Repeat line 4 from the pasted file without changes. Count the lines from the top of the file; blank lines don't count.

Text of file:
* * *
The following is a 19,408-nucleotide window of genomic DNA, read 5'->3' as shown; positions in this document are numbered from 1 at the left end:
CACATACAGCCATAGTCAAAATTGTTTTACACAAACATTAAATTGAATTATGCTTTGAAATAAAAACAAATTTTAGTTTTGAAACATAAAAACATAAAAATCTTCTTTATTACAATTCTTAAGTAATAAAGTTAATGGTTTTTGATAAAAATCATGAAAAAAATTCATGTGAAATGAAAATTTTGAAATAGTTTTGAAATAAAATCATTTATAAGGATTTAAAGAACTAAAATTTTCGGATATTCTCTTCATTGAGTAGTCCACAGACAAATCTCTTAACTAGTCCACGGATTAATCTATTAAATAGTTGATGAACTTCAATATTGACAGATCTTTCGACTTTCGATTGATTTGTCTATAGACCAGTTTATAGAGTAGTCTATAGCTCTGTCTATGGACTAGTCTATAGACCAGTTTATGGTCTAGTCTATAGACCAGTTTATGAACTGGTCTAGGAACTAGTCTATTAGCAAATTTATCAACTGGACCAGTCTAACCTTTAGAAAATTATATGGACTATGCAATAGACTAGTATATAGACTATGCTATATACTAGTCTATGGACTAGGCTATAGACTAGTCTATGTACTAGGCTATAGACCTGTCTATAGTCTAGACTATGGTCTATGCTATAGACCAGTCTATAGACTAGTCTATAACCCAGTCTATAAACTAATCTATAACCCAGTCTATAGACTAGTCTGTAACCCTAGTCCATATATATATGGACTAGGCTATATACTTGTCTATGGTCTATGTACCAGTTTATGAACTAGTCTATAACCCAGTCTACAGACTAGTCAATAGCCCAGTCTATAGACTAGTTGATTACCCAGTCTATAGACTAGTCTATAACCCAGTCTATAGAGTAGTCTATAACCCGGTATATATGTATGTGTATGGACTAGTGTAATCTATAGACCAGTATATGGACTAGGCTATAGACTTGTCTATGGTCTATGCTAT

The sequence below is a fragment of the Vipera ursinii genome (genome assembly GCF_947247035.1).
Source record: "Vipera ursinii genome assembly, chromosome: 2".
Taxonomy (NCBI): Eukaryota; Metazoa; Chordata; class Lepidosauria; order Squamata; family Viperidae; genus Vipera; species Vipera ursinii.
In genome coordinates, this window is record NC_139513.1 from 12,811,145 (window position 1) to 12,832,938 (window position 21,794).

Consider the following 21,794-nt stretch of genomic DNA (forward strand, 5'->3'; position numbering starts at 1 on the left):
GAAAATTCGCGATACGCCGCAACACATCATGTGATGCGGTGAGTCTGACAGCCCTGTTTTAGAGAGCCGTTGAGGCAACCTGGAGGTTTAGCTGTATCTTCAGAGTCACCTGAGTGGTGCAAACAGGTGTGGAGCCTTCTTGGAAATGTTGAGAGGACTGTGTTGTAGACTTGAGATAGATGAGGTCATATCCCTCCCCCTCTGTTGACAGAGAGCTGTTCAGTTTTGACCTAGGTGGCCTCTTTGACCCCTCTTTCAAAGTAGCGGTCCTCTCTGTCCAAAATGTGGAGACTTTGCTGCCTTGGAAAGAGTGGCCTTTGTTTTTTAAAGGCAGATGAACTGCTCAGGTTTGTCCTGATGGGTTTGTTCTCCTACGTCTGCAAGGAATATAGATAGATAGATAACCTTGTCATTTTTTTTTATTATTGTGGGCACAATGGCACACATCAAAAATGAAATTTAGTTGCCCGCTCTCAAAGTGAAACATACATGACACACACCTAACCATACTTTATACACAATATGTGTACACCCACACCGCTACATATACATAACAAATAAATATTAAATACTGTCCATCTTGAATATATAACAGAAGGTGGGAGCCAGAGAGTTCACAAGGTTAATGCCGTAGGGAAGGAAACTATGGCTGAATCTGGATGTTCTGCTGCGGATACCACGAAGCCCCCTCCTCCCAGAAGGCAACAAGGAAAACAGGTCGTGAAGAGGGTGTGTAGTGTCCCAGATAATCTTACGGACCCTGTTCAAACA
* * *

Source record: "Vipera ursinii genome assembly, chromosome: 2".